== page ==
Museum the New Llano Colony



Lowell Harris Coate

Birth: He was born in Ludlow Falls, Ohio in 1889.  

Family Information:

Description: In 1918 he was described as tall and slender with brown eyes and dark hair. He was married to Flora Coate and a student at Olivet University. In 1942 he was living in Los Angeles with wife Hazel Coate while employed by the Board of Education, Los Angeles. At that time he was described as 6' tall, weight 205 pounds with a ruddy complexion, brown eyes and gray hair.  

Pre-Colony History: In 1900 and 1910 he was living in Indiana with his parents and siblings while attending school.

In 1920 he was living with first wife, Flora and serving as the principal and teacher of the Missionary Bible Institute in St. Louis, Missouri. In 1926 the couple were living in Pasadena, California where he was working as a teacher.

Home in Colony:

Job in Colony: First came to the colony in 1928 to start the Llano Co-operative College and he was pleased to note the number of colonists holding college degrees and/or teacher's certificates that would enable him to establish a complete educational program including the following departments: Kindergarten, Primary School, Grade School, College, Music, Expression and Art.

College students could attend the state chartered school without paying tuition, but must agree to work in one of the colony industries for four hours each day, which meant they were also being trained in a vocation, as well as those things which could be learned in other colleges. Only three years were required to complete the standard four-year college courses since classes ran throughout the year, rather than discontinuing through the summer months.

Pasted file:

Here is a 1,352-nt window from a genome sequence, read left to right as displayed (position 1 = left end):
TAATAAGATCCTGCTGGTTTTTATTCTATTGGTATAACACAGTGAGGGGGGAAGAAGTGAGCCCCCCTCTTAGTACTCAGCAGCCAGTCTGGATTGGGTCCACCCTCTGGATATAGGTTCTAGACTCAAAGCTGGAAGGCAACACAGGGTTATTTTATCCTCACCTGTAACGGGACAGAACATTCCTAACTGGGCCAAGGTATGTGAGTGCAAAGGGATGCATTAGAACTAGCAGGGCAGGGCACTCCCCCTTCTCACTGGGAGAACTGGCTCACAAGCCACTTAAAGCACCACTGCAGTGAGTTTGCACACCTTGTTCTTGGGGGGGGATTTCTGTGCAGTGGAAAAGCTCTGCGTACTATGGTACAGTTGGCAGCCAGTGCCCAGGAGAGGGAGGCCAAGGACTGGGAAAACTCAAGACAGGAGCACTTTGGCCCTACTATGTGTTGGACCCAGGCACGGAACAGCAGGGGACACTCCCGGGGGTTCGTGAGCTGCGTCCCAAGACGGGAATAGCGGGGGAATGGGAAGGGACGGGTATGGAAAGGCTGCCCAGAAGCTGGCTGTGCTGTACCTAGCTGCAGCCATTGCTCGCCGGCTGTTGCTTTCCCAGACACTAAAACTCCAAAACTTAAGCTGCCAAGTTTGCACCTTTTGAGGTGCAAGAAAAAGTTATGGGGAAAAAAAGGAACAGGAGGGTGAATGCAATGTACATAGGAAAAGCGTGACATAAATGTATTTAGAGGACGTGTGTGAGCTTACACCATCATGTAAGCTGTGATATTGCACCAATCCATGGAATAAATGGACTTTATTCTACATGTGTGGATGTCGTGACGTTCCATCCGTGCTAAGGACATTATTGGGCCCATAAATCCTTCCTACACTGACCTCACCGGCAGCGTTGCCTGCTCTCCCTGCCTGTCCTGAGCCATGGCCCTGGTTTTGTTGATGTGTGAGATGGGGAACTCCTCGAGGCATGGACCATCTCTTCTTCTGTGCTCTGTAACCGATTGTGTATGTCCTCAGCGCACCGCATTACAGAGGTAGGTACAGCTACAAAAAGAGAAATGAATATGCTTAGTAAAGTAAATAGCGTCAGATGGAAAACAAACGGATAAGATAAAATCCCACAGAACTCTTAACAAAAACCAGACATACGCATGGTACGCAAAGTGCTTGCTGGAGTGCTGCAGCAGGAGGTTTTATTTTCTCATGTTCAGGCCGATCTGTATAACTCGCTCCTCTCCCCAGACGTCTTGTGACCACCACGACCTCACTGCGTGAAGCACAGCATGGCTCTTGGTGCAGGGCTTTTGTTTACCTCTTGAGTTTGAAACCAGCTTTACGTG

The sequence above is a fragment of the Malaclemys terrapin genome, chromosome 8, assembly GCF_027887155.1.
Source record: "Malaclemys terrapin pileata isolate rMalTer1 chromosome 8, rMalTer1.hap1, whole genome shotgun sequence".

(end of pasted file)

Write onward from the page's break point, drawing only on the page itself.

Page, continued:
In addition to college courses, the colony offered vocational training in the following industries: Printing, Linotype, Book Binding, Sawmill and Planing Mill, Cabinet Making, Mechanics, Blacksmithing, Garage, Repair Shop, Building Construction, Brick Plant, Decorating and Sign Painting, Architectrual Designing and Drafting, Steam Power and Electric Plant, Ice Plant, Steam Laundry, Business Office with Complete Equipment, Stenography, Typewriting, Bookkeeping, Commercial Store, Shoe-Making and Repairing, Domestic Science and Home Economics, Bakery and Candy-Making, Broom Shop, Peanut Butter Manufacturing, Crate-Making, Veneer Plant, Canning Factory, Box Factory, and other enterprises, totaling more than fifty in all.

In September 1928 he was on the college faculty along with: Lowell H. Coate - Superintendent and instructor in Sociology, Economics and Public Education; E.C. Bennett - English and History; Benjamin Roe - Scientific Agriculture; Guy F. Rogers - Mathematics; Eugene Hough - Psychology; F. Hamel - Spanish, German and Latin; Mary Erma Wilson - Voice and Piano; R.B. Snyder - Director of Orchestra, Wind and Stringed Instruments, Chorus and Ensemble; Geo. T. Pickett - Industrial Science; Daisy Daugherty Domestic Science; Edna Mae Coffin - Manual Art, Sculpture and Architectural Drawing; Austin McLane - Journalism; Nell Rogers - Botany; Hope Shoemaker - Shorthand, Typewriting and Book-keeping; Mr. Daugherty - Intermediate Grades; Mrs. A.E. Bennet - Primary Grades; Esther Allen - Health and Hygiene; Mary H. Atworth - Librarian and Instructor in the Art of Expression; Anna Tabb - School Nurse, Dr. J.P. Kimmel - College Physician; Alice Pickett - Girls Counselor; Theodore Atworth - Oil and Watercolor Art; Alma Wilson Bell - Dramatic Art.

While in the colony he wrote a variety of columns for the colony newspapers.

He left sometime after the schools held their commencement exercises in June, 1929, to work in the Los Angeles school system but returned in July 1932.  

Other Info: